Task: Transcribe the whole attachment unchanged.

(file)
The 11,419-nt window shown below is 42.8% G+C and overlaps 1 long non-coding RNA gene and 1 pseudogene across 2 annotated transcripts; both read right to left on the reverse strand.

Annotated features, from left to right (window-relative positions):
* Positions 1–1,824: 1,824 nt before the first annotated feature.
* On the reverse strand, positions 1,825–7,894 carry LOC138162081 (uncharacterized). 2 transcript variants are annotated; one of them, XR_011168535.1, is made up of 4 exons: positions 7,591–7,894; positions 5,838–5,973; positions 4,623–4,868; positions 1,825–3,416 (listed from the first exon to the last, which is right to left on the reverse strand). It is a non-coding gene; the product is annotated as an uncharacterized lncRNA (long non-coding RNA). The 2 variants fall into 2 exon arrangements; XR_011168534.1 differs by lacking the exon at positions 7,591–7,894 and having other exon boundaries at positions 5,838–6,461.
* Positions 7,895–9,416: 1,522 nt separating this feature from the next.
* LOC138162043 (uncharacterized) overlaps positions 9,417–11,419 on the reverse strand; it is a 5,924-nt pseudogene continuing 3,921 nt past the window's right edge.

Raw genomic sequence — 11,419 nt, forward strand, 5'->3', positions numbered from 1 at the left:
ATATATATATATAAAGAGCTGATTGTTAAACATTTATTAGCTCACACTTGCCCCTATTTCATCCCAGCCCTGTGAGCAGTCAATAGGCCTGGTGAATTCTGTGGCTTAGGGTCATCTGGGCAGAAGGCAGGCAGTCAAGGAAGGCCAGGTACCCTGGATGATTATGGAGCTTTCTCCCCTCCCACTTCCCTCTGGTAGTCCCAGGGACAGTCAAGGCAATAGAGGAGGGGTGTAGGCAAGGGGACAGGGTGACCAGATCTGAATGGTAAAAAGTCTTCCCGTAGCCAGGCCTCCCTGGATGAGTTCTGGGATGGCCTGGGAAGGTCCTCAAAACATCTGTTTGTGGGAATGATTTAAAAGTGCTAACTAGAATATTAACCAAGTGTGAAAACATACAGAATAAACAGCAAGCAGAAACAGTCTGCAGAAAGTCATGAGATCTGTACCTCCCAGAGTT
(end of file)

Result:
The 11,419-nt window shown below is 42.8% G+C and overlaps 1 long non-coding RNA gene and 1 pseudogene across 2 annotated transcripts; both read right to left on the reverse strand.

Annotated features, from left to right (window-relative positions):
* Positions 1–1,824: 1,824 nt before the first annotated feature.
* On the reverse strand, positions 1,825–7,894 carry LOC138162081 (uncharacterized). 2 transcript variants are annotated; one of them, XR_011168535.1, is made up of 4 exons: positions 7,591–7,894; positions 5,838–5,973; positions 4,623–4,868; positions 1,825–3,416 (listed from the first exon to the last, which is right to left on the reverse strand). It is a non-coding gene; the product is annotated as an uncharacterized lncRNA (long non-coding RNA). The 2 variants fall into 2 exon arrangements; XR_011168534.1 differs by lacking the exon at positions 7,591–7,894 and having other exon boundaries at positions 5,838–6,461.
* Positions 7,895–9,416: 1,522 nt separating this feature from the next.
* LOC138162043 (uncharacterized) overlaps positions 9,417–11,419 on the reverse strand; it is a 5,924-nt pseudogene continuing 3,921 nt past the window's right edge.

Raw genomic sequence — 11,419 nt, forward strand, 5'->3', positions numbered from 1 at the left:
ATATATATATATAAAGAGCTGATTGTTAAACATTTATTAGCTCACACTTGCCCCTATTTCATCCCAGCCCTGTGAGCAGTCAATAGGCCTGGTGAATTCTGTGGCTTAGGGTCATCTGGGCAGAAGGCAGGCAGTCAAGGAAGGCCAGGTACCCTGGATGATTATGGAGCTTTCTCCCCTCCCACTTCCCTCTGGTAGTCCCAGGGACAGTCAAGGCAATAGAGGAGGGGTGTAGGCAAGGGGACAGGGTGACCAGATCTGAATGGTAAAAAGTCTTCCCGTAGCCAGGCCTCCCTGGATGAGTTCTGGGATGGCCTGGGAAGGTCCTCAAAACATCTGTTTGTGGGAATGATTTAAAAGTGCTAACTAGAATATTAACCAAGTGTGAAAACATACAGAATAAACAGCAAGCAGAAACAGTCTGCAGAAAGTCATGAGATCTGTACCTCCCAGAGTT